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Sunday, February 1, 2009

NY Times: Anyone Who Disagrees With Us On Immigration Is A Racist Xenophobe

Just when I was feeling a little bad about how the NY Times had to take out a subprime mortgage on its headquarters and is on the brink of financial ruin, the NY Times editors reminded me why I shouldn't feel bad. In yet another use of the race card, the NY Times runs an editorial labelling those who support border security and enforcing existing immigration laws as racist xenophobes hell-bent on ethnic cleansing of Latinos.

The relentlessly harsh Republican campaign against immigrants has always hidden a streak of racialist extremism....Americans want immigration solved, and they realize that mass deportations will not do that. When you add the unprecedented engagement of growing numbers of Latino voters in 2008, it becomes clear that the nativist path is the path to permanent political irrelevance. Unless you can find a way to get rid of all the Latinos.
In the view of the NY Times, the U.S. is the only country not entitled to sovereignty, including control of its borders, the right to decide who enters the country, and the right to deport those who violated the law through illegal immigration.

There is nothing inherently racist or xenophobic about sovereignty or immigration enforcement. For a hundred years there has been massive legal immigration of all manner of racial and ethnic groups. The issue is not what the color of the country's skin will be, but whether we will exist as a sovereign nation, or simply an open border with no unique American identity. That unique identity is not based on race or ethnicity, but on a recognition of our sovereignty and a respect for our laws.

You would not think that the concept of sovereignty would be so controversial. But for at least two generations we have allowed the editors of the NY Times and others to deride the American identity as racist, sexist, and just about every other "ist" you can think of. We have allowed those who view America as inherently evil to frame the debate. The debate over an open border has evolved to the point that a large number of people, including apparently the editors of the NY Times, believe that an effectively open border should be our policy.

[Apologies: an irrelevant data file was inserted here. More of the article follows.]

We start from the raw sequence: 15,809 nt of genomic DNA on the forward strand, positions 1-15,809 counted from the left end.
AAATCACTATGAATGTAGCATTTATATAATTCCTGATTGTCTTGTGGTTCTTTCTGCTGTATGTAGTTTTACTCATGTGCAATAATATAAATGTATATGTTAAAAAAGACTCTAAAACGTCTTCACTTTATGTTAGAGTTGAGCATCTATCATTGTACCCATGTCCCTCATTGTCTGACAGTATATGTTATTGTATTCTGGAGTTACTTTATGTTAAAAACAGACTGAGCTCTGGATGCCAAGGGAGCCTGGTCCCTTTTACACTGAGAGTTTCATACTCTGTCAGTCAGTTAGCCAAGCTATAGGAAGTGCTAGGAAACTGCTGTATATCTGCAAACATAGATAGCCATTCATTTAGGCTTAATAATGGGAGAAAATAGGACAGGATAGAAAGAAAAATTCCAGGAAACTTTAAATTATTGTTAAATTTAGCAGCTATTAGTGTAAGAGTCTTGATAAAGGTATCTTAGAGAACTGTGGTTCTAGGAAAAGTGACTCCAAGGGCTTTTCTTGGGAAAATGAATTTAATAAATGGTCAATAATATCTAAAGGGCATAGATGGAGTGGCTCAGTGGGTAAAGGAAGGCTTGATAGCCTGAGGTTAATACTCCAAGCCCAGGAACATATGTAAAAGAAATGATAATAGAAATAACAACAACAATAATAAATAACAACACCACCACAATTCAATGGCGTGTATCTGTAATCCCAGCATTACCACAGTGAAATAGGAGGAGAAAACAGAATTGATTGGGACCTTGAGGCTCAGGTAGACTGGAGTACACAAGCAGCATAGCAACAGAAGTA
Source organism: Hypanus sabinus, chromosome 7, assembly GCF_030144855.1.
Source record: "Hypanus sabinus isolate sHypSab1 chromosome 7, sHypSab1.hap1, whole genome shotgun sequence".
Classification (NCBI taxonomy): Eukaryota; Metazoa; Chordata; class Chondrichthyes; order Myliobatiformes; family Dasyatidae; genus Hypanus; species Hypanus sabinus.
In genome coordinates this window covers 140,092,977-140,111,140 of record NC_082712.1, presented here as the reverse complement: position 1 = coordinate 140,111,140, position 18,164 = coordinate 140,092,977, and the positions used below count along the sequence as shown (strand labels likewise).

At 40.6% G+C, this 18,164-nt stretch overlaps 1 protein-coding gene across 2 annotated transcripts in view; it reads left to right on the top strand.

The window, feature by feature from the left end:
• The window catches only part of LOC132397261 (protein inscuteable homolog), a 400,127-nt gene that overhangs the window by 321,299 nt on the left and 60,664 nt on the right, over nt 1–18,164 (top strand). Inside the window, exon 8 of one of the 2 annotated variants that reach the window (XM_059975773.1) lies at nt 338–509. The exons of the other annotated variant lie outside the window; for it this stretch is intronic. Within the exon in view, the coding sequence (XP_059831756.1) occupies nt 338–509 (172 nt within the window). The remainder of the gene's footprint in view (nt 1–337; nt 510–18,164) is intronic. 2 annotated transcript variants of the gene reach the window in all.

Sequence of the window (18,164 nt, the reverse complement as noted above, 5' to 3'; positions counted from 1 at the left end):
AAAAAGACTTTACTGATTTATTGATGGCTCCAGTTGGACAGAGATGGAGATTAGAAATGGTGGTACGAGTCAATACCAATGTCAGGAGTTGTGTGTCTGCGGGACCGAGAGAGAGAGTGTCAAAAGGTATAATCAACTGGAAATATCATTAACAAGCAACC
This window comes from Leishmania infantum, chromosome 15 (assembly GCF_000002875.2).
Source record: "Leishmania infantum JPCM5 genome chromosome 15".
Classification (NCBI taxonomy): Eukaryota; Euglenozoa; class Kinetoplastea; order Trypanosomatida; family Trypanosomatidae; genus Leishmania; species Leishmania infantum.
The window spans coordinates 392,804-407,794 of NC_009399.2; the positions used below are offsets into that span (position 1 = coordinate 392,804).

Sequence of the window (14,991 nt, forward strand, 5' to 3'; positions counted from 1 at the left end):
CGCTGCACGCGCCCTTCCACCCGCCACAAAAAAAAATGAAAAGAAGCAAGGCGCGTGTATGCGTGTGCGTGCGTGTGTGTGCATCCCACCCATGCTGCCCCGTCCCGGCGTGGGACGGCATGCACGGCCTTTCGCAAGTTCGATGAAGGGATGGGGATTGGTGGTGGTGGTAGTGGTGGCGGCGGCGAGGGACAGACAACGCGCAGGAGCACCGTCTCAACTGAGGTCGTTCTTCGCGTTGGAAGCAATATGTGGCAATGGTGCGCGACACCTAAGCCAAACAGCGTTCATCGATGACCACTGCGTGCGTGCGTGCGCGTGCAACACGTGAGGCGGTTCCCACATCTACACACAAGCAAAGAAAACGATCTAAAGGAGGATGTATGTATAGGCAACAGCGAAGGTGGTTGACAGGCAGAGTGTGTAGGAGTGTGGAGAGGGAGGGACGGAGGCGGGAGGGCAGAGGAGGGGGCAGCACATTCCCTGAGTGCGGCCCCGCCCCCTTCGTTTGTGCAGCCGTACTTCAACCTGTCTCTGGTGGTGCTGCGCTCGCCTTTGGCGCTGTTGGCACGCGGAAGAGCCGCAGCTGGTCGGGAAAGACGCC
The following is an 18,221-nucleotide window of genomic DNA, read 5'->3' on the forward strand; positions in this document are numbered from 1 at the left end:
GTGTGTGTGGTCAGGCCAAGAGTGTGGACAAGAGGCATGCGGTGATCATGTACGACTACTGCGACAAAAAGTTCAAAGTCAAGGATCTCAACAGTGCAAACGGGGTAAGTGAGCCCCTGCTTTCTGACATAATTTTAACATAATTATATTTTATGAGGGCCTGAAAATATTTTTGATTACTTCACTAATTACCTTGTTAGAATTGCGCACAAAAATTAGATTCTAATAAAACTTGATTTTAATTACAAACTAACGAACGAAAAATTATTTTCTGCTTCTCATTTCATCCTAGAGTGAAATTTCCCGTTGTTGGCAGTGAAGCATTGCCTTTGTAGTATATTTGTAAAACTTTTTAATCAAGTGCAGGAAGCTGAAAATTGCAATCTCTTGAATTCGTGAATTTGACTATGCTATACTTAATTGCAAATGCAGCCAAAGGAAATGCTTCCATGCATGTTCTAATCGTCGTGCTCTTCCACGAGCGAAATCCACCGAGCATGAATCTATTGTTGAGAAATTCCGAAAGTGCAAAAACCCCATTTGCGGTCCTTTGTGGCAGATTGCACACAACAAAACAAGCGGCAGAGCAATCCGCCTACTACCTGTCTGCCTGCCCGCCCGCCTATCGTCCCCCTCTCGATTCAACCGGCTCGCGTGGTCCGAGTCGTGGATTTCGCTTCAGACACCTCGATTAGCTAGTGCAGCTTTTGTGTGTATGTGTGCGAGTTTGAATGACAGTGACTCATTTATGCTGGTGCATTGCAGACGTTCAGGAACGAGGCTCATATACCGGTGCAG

But it is one thing to disagree, and another thing to stifle legitimate debate by labelling people as racist. The use of the race card worked effectively in the presidential campaign, and seems to be the liberal tactic of the day. Let's call it for what it is.
UPDATE 2-2-2009: For another take on the NY Times Editorial, see The Other McCain.

1 comment:

  1. but on a recognition of our sovereignty and a respect for our laws.Do unjust laws deserve respect?

    Immigration laws discriminate against people based merely on where they happen to have been born. How is that different, morally speaking, from apartheid laws which discriminate based on skin color or ethnicity?

    Also, part of our "unique American identity" is support for private property and freedom of association. Absent immigration laws, I could freely invite anyone I please to stay at my house. As it is, INS bureaucrats dictate to me who I can invite onto my own property.

    Would you have pilloried those who chose to marry across racial lines prior to the repeal of miscegenation laws? Do you think Rosa Parks should've obeyed the law and moved to the back of the bus?

    If not, why should laws based on birthplace deserve any more obedience than those based on skin color?